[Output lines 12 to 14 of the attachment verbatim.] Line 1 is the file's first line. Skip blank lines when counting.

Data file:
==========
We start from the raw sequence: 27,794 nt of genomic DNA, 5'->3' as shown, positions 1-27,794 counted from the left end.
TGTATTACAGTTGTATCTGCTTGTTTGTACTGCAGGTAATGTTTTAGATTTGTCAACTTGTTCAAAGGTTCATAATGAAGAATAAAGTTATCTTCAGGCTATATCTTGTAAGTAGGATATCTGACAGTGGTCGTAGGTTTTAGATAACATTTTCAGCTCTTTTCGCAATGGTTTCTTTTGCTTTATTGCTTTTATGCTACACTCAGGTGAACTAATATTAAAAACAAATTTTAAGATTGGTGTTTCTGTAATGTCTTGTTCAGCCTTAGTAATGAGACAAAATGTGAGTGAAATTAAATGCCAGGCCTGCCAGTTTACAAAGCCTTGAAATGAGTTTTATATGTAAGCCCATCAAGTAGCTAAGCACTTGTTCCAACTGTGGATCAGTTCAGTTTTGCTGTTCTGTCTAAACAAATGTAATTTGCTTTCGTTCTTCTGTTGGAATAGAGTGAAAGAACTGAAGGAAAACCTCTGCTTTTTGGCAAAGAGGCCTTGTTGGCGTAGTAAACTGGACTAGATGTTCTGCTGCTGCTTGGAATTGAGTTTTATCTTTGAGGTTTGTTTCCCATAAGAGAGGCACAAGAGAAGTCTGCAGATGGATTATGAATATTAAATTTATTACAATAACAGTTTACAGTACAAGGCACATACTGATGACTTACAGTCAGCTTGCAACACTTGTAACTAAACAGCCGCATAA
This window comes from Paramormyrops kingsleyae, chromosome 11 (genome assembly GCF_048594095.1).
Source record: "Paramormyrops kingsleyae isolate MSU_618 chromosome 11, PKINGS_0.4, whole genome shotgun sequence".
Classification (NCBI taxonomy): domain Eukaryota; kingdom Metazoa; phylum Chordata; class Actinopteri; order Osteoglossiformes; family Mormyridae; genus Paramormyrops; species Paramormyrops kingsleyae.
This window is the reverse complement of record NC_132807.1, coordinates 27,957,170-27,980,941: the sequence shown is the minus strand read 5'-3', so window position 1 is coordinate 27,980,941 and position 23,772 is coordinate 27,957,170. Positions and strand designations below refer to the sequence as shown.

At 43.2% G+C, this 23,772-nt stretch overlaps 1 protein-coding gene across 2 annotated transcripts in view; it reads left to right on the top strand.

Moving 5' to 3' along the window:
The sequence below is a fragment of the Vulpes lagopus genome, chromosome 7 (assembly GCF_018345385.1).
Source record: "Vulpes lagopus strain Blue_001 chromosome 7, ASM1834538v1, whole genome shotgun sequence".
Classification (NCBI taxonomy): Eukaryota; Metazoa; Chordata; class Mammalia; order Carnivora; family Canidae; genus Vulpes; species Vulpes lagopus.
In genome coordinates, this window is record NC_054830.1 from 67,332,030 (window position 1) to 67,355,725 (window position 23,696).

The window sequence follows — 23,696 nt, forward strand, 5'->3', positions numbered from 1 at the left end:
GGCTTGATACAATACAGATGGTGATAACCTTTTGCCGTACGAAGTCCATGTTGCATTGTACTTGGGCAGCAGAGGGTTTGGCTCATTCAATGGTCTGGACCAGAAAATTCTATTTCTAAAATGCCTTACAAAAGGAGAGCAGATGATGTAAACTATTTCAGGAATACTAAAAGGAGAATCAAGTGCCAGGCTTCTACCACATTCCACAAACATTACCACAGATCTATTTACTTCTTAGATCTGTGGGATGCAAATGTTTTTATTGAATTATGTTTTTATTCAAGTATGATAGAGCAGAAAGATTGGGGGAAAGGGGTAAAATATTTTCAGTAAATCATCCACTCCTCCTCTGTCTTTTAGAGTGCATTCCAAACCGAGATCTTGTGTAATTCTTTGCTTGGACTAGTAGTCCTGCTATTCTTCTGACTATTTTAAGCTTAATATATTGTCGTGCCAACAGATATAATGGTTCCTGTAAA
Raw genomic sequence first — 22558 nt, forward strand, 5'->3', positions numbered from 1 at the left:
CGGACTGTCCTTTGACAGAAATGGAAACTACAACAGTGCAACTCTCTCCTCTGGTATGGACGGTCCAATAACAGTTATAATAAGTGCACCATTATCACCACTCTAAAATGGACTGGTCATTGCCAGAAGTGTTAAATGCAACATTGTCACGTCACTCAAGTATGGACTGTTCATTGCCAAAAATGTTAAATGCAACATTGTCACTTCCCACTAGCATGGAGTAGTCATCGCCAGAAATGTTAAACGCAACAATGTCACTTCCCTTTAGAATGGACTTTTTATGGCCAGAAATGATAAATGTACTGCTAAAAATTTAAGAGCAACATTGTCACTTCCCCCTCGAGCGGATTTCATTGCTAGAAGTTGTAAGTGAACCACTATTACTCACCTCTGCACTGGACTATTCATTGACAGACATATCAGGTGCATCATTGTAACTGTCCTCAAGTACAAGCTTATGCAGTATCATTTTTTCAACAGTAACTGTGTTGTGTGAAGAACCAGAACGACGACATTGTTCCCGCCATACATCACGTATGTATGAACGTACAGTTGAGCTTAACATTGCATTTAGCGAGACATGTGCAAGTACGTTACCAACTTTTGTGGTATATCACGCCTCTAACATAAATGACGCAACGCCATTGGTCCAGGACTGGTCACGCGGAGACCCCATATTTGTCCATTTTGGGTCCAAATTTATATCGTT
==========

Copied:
In genome coordinates, this window is record NC_054830.1 from 67,332,030 (window position 1) to 67,355,725 (window position 23,696).

The window sequence follows — 23,696 nt, forward strand, 5'->3', positions numbered from 1 at the left end:
GGCTTGATACAATACAGATGGTGATAACCTTTTGCCGTACGAAGTCCATGTTGCATTGTACTTGGGCAGCAGAGGGTTTGGCTCATTCAATGGTCTGGACCAGAAAATTCTATTTCTAAAATGCCTTACAAAAGGAGAGCAGATGATGTAAACTATTTCAGGAATACTAAAAGGAGAATCAAGTGCCAGGCTTCTACCACATTCCACAAACATTACCACAGATCTATTTACTTCTTAGATCTGTGGGATGCAAATGTTTTTATTGAATTATGTTTTTATTCAAGTATGATAGAGCAGAAAGATTGGGGGAAAGGGGTAAAATATTTTCAGTAAATCATCCACTCCTCCTCTGTCTTTTAGAGTGCATTCCAAACCGAGATCTTGTGTAATTCTTTGCTTGGACTAGTAGTCCTGCTATTCTTCTGACTATTTTAAGCTTAATATATTGTCGTGCCAACAGATATAATGGTTCCTGTAAA